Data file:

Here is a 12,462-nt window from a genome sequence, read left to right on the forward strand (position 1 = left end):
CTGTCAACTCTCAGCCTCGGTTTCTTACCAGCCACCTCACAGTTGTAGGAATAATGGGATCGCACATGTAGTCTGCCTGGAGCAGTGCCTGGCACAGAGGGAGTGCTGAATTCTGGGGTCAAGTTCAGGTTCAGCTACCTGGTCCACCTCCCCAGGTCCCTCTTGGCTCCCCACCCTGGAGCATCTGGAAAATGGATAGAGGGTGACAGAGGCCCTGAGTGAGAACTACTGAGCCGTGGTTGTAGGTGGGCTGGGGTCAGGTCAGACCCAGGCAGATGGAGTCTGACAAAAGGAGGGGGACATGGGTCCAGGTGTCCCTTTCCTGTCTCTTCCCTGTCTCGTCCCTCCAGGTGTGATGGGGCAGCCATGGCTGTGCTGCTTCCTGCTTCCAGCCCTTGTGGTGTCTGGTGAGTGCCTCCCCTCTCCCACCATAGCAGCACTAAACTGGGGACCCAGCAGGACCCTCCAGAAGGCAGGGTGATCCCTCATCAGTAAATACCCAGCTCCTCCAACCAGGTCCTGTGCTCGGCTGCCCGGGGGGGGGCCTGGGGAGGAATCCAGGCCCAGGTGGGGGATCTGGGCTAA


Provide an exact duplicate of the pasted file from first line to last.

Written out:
Here is a 12,462-nt window from a genome sequence, read left to right on the forward strand (position 1 = left end):
CTGTCAACTCTCAGCCTCGGTTTCTTACCAGCCACCTCACAGTTGTAGGAATAATGGGATCGCACATGTAGTCTGCCTGGAGCAGTGCCTGGCACAGAGGGAGTGCTGAATTCTGGGGTCAAGTTCAGGTTCAGCTACCTGGTCCACCTCCCCAGGTCCCTCTTGGCTCCCCACCCTGGAGCATCTGGAAAATGGATAGAGGGTGACAGAGGCCCTGAGTGAGAACTACTGAGCCGTGGTTGTAGGTGGGCTGGGGTCAGGTCAGACCCAGGCAGATGGAGTCTGACAAAAGGAGGGGGACATGGGTCCAGGTGTCCCTTTCCTGTCTCTTCCCTGTCTCGTCCCTCCAGGTGTGATGGGGCAGCCATGGCTGTGCTGCTTCCTGCTTCCAGCCCTTGTGGTGTCTGGTGAGTGCCTCCCCTCTCCCACCATAGCAGCACTAAACTGGGGACCCAGCAGGACCCTCCAGAAGGCAGGGTGATCCCTCATCAGTAAATACCCAGCTCCTCCAACCAGGTCCTGTGCTCGGCTGCCCGGGGGGGGGCCTGGGGAGGAATCCAGGCCCAGGTGGGGGATCTGGGCTAA